There's more to Indiana than the Indy 500 and NCAA basketball. Writers Kurt Vonnegut, Rex Stout and Booth Tarkington all hail from the Hoosier State.
But despite this rich literary heritage, "The whole literary scene is practically invisible," said Jim Huang, the owner of the Mystery Company Bookstore and publisher of Crum Creek Press. Huang moved his bookstore and small press to the Indianapolis suburb of Carmel from Kalamazoo, Mich., four years ago. "It's become part of our mission to help people see Indiana writers and how good they are. People in Indiana have a lot to be proud of."
While it does seem as if one might have to search for signs of literary life in Indiana, it exists. It's even thriving. Almost 300 stores sell books to the 6,328,000 residents of a state renowned for its public and private colleges and universities, including Purdue, Notre Dame, Butler and Indiana University. Of the 291 stores selling books, 142 are bookstores. Considering Indiana's socially conservative culture, it's no surprise that 62 are CBA stores, while 45 are ABA stores. The rest are chain bookstores—including 26 Borders and Waldenbooks stores and 14 Barnes & Noble stores.
Of those 142 bookstores, almost one-third serve the 1.64 million residents of the greater Indianapolis metro area. One hundred bookstores serve the rest of what is still primarily a rural state, boasting only a handful of small cities, beyond Indianapolis. Of the 42 bookstores in the metro area, 16 are chain bookstores, 16 are CBA stores and 10 are ABA stores. Nine of those ABA member stores fill a niche, such as the Mystery Company, as well as the Wild, Kids Ink, and 4 Kids, all children's bookstores. There's a gay/lesbian bookstore, Out Word Bound, and a feminist bookstore, A Shade of Gray, which specializes in books by lesbian women of color.
But there is only one general independent bookstore in Indianapolis, Big Hat Books, which opened its doors two years ago.
"Indy is where you come to try out your concept for a chain—not just bookstores, but everything. If your concept for a chain works out in Indy, you're gold," Elizabeth Houghton Barden, Big Hat's owner said, describing the local retailing landscape, while explaining why a metropolis as large as the Circle City would have only one general independent, and that one only 1,100 square feet in size.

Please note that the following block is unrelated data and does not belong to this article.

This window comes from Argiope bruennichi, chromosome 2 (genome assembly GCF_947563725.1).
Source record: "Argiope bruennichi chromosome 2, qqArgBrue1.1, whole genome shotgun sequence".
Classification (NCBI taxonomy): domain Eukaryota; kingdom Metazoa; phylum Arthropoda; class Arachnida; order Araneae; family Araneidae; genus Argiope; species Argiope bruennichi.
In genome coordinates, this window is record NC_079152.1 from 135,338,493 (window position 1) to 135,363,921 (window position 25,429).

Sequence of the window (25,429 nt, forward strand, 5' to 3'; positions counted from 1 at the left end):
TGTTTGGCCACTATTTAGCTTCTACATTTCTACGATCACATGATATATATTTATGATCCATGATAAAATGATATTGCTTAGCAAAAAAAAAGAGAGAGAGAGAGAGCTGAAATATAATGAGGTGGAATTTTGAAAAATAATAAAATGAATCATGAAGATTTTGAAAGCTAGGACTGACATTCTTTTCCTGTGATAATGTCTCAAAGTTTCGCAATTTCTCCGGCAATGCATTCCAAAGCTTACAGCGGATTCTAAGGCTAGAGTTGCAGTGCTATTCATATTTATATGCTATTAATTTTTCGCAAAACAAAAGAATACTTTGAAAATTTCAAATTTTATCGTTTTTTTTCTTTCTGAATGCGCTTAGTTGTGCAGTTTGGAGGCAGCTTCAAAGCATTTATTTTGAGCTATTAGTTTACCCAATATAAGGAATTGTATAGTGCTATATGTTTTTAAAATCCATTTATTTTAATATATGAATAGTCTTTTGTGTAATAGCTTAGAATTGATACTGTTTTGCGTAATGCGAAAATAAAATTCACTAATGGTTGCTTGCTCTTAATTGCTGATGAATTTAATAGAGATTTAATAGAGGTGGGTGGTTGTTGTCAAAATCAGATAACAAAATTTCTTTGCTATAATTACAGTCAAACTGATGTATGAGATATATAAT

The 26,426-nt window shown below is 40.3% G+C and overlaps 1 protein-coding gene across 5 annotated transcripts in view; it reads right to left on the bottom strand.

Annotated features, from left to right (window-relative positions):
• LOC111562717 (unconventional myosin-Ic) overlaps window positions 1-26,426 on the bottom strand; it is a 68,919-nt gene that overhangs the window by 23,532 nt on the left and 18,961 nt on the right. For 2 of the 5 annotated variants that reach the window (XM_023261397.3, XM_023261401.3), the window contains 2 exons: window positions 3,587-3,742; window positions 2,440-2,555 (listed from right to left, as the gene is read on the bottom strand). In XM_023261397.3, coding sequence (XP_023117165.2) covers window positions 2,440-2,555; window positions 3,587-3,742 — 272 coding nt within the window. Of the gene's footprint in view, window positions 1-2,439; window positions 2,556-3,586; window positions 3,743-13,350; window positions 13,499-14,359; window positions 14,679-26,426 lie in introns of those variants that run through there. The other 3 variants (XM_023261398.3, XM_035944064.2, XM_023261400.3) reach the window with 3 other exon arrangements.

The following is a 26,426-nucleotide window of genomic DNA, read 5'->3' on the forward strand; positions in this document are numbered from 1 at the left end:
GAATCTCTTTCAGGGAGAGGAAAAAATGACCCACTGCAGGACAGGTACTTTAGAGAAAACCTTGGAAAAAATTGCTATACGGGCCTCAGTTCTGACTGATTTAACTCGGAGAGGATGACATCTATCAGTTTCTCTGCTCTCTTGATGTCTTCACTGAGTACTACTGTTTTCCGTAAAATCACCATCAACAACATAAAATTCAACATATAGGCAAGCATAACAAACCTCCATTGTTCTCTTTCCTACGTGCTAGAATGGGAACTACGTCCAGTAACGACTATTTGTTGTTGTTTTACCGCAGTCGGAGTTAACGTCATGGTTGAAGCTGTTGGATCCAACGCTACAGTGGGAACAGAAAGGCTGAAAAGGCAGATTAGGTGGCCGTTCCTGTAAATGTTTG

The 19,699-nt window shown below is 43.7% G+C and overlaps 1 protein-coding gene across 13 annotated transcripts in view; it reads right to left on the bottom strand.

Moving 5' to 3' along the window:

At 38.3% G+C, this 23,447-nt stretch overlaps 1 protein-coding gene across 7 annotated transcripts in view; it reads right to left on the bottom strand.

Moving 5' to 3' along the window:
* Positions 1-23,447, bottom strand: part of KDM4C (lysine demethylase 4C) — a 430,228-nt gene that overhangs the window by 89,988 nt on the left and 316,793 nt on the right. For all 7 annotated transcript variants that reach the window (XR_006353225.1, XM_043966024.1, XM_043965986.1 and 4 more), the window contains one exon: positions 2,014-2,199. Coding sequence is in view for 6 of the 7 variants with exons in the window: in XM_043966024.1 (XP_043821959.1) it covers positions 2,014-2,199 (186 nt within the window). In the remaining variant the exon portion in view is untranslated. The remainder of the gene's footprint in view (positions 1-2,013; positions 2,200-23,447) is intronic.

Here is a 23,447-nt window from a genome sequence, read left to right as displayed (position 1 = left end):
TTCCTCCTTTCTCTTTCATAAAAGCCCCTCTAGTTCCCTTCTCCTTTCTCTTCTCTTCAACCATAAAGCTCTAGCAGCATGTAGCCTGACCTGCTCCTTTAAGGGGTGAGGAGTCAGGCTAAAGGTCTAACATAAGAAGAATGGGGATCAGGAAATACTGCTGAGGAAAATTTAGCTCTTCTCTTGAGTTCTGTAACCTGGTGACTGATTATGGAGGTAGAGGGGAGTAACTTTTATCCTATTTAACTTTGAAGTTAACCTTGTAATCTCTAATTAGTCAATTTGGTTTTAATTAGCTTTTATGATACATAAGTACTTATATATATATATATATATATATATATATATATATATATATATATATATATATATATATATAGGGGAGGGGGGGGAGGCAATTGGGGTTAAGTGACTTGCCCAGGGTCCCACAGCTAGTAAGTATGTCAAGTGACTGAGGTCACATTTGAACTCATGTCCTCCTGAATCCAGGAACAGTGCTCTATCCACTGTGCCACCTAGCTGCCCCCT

Like Indianapolis, the gritty industrial cities and bucolic college towns dotting the state all have their chain bookstores and mass merchandisers—and, just like Indianapolis, each of these cities and towns boasts at least one independent bookstore as well. But it's in the more rural areas that independent bookstores are flourishing.
"Indiana bookstores are like the state itself. They're specialty and small stores in a state that's primarily agricultural and rural," Jim Dana, executive director of the Great Lakes Booksellers Association, said.
"This is a state that—other than Indianapolis and the other cities—really depends on independent bookstores," he added.
Of the half-dozen bookstores that have opened in the Hoosier State in the past three years, two—Summer Stories in Kendallville, near northern Ohio, and Words of Wisdom in Jasper, southern Illinois—are located in small towns at opposite ends of the state, each with less than 12,000 residents.
"Our only competition is Wal-Mart," Michelle O'Connor, Words of Wisdom's owner, said. "But we co-exist. People go to Wal-Mart for the discounted bestsellers, and they come here for everything else."
"Numerous people have even told me when they couldn't find a book at Wal-Mart, they were told to come here," she added. "This is a small town. And smalltown people look out for each other."